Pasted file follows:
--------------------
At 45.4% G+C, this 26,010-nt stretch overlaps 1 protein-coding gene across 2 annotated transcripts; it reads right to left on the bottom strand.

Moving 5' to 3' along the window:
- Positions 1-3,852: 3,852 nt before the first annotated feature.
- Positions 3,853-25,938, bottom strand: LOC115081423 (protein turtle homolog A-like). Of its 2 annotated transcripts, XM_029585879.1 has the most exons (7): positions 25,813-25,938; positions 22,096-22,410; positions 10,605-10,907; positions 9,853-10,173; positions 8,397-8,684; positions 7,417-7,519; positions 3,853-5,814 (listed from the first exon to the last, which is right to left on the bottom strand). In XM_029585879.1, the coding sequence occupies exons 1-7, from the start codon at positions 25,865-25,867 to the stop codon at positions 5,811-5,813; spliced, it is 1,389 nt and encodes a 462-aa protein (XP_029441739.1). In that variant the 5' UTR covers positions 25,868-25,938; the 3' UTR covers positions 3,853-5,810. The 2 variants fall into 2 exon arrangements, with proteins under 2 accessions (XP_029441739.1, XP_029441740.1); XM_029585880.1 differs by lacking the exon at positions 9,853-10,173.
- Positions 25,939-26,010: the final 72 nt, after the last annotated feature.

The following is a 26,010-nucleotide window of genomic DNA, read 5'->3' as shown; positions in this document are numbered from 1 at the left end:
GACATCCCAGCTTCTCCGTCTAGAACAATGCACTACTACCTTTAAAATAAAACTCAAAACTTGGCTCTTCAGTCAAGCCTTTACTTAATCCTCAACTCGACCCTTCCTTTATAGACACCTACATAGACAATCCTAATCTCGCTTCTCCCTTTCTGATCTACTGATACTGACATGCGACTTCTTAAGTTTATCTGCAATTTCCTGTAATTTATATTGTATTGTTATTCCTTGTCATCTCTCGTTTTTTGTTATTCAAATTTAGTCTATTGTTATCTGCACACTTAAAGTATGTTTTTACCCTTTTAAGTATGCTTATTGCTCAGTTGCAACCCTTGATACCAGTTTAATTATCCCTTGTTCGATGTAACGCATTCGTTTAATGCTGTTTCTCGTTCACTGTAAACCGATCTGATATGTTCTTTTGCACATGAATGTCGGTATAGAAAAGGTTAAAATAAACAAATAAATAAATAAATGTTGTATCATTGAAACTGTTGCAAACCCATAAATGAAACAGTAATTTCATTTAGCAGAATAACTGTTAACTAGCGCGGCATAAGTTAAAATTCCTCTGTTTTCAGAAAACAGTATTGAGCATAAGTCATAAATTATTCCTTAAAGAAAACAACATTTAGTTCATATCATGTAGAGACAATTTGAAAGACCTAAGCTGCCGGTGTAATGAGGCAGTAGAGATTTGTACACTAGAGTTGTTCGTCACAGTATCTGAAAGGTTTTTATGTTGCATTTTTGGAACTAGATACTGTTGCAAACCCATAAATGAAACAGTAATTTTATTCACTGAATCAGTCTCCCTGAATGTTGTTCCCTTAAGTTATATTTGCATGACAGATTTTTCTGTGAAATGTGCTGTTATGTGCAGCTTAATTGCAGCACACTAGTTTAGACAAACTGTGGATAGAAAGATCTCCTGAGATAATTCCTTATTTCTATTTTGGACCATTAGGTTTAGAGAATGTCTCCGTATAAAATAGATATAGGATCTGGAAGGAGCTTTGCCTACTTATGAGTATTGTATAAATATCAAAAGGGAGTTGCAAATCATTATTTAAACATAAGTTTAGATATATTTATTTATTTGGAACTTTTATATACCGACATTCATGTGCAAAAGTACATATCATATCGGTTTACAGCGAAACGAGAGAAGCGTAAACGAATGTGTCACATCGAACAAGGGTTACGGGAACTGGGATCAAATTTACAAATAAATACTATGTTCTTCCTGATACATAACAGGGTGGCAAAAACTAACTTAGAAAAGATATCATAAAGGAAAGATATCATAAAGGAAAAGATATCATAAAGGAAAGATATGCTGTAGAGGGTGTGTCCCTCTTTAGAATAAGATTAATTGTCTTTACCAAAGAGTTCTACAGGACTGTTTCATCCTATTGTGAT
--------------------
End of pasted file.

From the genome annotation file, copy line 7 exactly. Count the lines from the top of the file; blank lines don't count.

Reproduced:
GACATCCCAGCTTCTCCGTCTAGAACAATGCACTACTACCTTTAAAATAAAACTCAAAACTTGGCTCTTCAGTCAAGCCTTTACTTAATCCTCAACTCGACCCTTCCTTTATAGACACCTACATAGACAATCCTAATCTCGCTTCTCCCTTTCTGATCTACTGATACTGACATGCGACTTCTTAAGTTTATCTGCAATTTCCTGTAATTTATATTGTATTGTTATTCCTTGTCATCTCTCGTTTTTTGTTATTCAAATTTAGTCTATTGTTATCTGCACACTTAAAGTATGTTTTTACCCTTTTAAGTATGCTTATTGCTCAGTTGCAACCCTTGATACCAGTTTAATTATCCCTTGTTCGATGTAACGCATTCGTTTAATGCTGTTTCTCGTTCACTGTAAACCGATCTGATATGTTCTTTTGCACATGAATGTCGGTATAGAAAAGGTTAAAATAAACAAATAAATAAATAAATGTTGTATCATTGAAACTGTTGCAAACCCATAAATGAAACAGTAATTTCATTTAGCAGAATAACTGTTAACTAGCGCGGCATAAGTTAAAATTCCTCTGTTTTCAGAAAACAGTATTGAGCATAAGTCATAAATTATTCCTTAAAGAAAACAACATTTAGTTCATATCATGTAGAGACAATTTGAAAGACCTAAGCTGCCGGTGTAATGAGGCAGTAGAGATTTGTACACTAGAGTTGTTCGTCACAGTATCTGAAAGGTTTTTATGTTGCATTTTTGGAACTAGATACTGTTGCAAACCCATAAATGAAACAGTAATTTTATTCACTGAATCAGTCTCCCTGAATGTTGTTCCCTTAAGTTATATTTGCATGACAGATTTTTCTGTGAAATGTGCTGTTATGTGCAGCTTAATTGCAGCACACTAGTTTAGACAAACTGTGGATAGAAAGATCTCCTGAGATAATTCCTTATTTCTATTTTGGACCATTAGGTTTAGAGAATGTCTCCGTATAAAATAGATATAGGATCTGGAAGGAGCTTTGCCTACTTATGAGTATTGTATAAATATCAAAAGGGAGTTGCAAATCATTATTTAAACATAAGTTTAGATATATTTATTTATTTGGAACTTTTATATACCGACATTCATGTGCAAAAGTACATATCATATCGGTTTACAGCGAAACGAGAGAAGCGTAAACGAATGTGTCACATCGAACAAGGGTTACGGGAACTGGGATCAAATTTACAAATAAATACTATGTTCTTCCTGATACATAACAGGGTGGCAAAAACTAACTTAGAAAAGATATCATAAAGGAAAGATATCATAAAGGAAAAGATATCATAAAGGAAAGATATGCTGTAGAGGGTGTGTCCCTCTTTAGAATAAGATTAATTGTCTTTACCAAAGAGTTCTACAGGACTGTTTCATCCTATTGTGAT